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It’s a knock out: judicial activism versus the sovereignty of parliament

18 February 2011

9:05 AM

18 February 2011

9:05 AM

The prisoner voting debate is coming to a head, and Dave has turned once too often. The
Times has received (£) what it describes as a government legal memo, urging the government to defy the demands of
the European Court of Human Rights. After last week’s parliamentary debate, the government’s lawyers calculate that the ECHR can only put ‘political pressure rather than judicial
pressure’ on British institutions.

This is a seminal moment: political will has not been met by administrative won’t. But would non-compliance succeed? Last month, Austria’s attempt to withdraw the franchise from all
prisoners serving more than a year was thrown out by the ECHR; but one suspects that Cameron will chance his arm in this great game because the prize is worth winning: ‘The PM who brought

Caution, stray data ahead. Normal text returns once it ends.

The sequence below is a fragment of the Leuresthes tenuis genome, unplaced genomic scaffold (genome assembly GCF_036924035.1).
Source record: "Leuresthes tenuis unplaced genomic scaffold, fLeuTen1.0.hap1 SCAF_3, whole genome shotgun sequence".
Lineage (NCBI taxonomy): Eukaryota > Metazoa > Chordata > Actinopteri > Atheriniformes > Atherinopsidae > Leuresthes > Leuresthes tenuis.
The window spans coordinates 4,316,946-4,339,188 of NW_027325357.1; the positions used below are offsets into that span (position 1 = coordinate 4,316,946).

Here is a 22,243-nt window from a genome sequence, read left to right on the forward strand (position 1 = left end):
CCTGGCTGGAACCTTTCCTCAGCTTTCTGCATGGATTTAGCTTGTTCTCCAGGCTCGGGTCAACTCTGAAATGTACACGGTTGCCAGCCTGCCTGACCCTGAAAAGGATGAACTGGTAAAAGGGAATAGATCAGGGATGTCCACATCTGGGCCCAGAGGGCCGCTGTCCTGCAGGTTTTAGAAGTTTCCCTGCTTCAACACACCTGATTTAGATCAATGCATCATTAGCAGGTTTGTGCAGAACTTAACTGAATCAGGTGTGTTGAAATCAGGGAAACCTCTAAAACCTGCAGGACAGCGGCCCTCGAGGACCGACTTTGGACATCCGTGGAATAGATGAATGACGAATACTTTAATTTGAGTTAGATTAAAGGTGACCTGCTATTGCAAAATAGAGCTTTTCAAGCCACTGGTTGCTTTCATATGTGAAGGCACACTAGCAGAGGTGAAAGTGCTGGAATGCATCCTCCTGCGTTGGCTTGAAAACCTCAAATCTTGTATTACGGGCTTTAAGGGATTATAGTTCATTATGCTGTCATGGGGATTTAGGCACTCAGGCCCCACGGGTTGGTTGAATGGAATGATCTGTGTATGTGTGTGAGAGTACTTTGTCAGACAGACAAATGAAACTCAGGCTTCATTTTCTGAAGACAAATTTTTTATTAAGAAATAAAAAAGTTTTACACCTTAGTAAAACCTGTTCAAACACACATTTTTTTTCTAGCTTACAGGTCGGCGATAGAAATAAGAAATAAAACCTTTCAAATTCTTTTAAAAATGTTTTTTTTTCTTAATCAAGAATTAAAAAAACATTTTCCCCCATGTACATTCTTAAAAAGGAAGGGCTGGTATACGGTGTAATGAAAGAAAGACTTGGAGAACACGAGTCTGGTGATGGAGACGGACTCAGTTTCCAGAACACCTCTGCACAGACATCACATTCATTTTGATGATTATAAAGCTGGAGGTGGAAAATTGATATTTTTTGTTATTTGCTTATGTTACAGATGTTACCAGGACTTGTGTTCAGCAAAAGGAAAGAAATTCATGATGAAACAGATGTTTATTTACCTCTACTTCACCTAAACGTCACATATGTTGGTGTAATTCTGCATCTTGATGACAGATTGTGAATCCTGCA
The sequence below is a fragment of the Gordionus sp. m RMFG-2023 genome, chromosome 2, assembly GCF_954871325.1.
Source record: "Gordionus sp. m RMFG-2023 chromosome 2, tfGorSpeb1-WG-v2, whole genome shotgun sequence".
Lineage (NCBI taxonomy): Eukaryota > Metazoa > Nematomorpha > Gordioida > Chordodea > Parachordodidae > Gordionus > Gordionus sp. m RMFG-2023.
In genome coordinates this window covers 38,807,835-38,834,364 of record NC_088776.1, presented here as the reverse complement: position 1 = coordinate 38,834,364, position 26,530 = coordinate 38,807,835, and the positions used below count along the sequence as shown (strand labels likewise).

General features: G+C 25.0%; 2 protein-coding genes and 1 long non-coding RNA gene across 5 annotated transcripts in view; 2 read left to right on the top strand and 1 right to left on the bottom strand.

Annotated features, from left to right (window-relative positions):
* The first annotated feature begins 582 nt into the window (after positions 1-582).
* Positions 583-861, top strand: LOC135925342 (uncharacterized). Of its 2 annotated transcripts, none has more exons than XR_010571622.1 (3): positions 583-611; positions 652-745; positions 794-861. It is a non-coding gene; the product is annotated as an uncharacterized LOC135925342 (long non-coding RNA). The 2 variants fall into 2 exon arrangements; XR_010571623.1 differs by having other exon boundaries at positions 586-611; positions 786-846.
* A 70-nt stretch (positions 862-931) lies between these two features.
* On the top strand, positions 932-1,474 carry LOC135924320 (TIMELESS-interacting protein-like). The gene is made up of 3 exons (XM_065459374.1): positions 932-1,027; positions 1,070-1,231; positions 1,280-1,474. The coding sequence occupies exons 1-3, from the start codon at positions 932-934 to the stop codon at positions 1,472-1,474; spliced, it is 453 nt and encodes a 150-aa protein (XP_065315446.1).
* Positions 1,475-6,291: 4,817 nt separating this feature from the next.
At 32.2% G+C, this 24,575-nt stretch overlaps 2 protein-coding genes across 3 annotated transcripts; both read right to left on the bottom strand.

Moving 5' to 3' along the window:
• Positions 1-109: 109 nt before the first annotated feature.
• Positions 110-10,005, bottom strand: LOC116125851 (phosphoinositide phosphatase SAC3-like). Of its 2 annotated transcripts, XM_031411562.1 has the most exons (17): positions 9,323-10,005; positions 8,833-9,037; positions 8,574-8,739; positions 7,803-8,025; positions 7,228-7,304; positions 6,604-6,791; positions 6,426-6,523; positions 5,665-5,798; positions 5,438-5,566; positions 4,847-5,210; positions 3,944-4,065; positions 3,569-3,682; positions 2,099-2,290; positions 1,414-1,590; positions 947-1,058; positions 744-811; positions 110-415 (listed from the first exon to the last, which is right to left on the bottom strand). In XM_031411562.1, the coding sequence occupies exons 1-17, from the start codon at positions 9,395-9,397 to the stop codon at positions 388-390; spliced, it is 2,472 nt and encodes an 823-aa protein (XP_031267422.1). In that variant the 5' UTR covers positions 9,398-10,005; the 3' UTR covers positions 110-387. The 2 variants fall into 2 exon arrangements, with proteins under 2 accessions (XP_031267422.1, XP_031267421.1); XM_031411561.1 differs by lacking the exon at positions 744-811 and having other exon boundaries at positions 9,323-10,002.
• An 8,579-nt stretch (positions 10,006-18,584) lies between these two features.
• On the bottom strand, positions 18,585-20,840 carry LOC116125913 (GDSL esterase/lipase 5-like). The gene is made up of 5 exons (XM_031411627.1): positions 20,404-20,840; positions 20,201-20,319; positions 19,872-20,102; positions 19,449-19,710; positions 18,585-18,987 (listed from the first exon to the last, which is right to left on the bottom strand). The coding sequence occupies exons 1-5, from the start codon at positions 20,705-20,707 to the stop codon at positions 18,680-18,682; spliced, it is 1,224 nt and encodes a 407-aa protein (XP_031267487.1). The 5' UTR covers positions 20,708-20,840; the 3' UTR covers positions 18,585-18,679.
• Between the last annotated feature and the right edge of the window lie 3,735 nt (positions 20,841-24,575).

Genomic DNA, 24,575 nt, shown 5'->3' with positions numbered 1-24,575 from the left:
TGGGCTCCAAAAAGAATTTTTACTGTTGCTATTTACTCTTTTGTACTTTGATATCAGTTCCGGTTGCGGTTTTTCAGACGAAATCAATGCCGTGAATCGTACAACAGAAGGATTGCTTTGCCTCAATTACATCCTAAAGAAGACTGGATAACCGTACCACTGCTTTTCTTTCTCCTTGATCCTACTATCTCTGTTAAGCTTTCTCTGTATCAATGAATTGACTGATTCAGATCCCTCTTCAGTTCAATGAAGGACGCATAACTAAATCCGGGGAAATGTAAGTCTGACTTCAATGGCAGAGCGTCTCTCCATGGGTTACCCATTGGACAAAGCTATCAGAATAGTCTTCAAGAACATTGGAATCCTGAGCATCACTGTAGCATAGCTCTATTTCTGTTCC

rights home’ is a mantra that will aid his re-election.   


There is something of the game-show about this nascent constitutional debate about the courts and the sovereignty of parliament. At the moment, the audience clamour for parliament and the press use
‘judicial activism’ pejoratively. But on last night’s edition of This Week, Michael Portillo stood up to
the consensus. He said:

‘Judicial activism is a tautology… It’s a bit like talking about political politicians… All judges are active and in this case (the right of appeal for people who appear on
the sex offenders’ register) they have made the right decision. People are placed on this list for life without any redress or appeal process… They ought to have an appeal – as
those on other lists compiled by the government do. That’s as close to a human right as I can imagine… What you have here is parliament grandstanding on a populist issue.’

Portillo’s fellow guest, Jacqui Smith, invoked the spirit of ‘tough on crime, tough on the causes of crime’ in response – and I don’t doubt her position is
more popular. But Portillo is right. Parliament could have made (and many would say should have) made vocal objections against human rights law when the Supreme Court decided against a Jewish faith school’s non-academic selection criteria last year. But it chose this moment
because of its emotive force. The sovereignty of parliament is sacred; but human rights are inviolable, be they decided in the Supreme Court or the ECHR.


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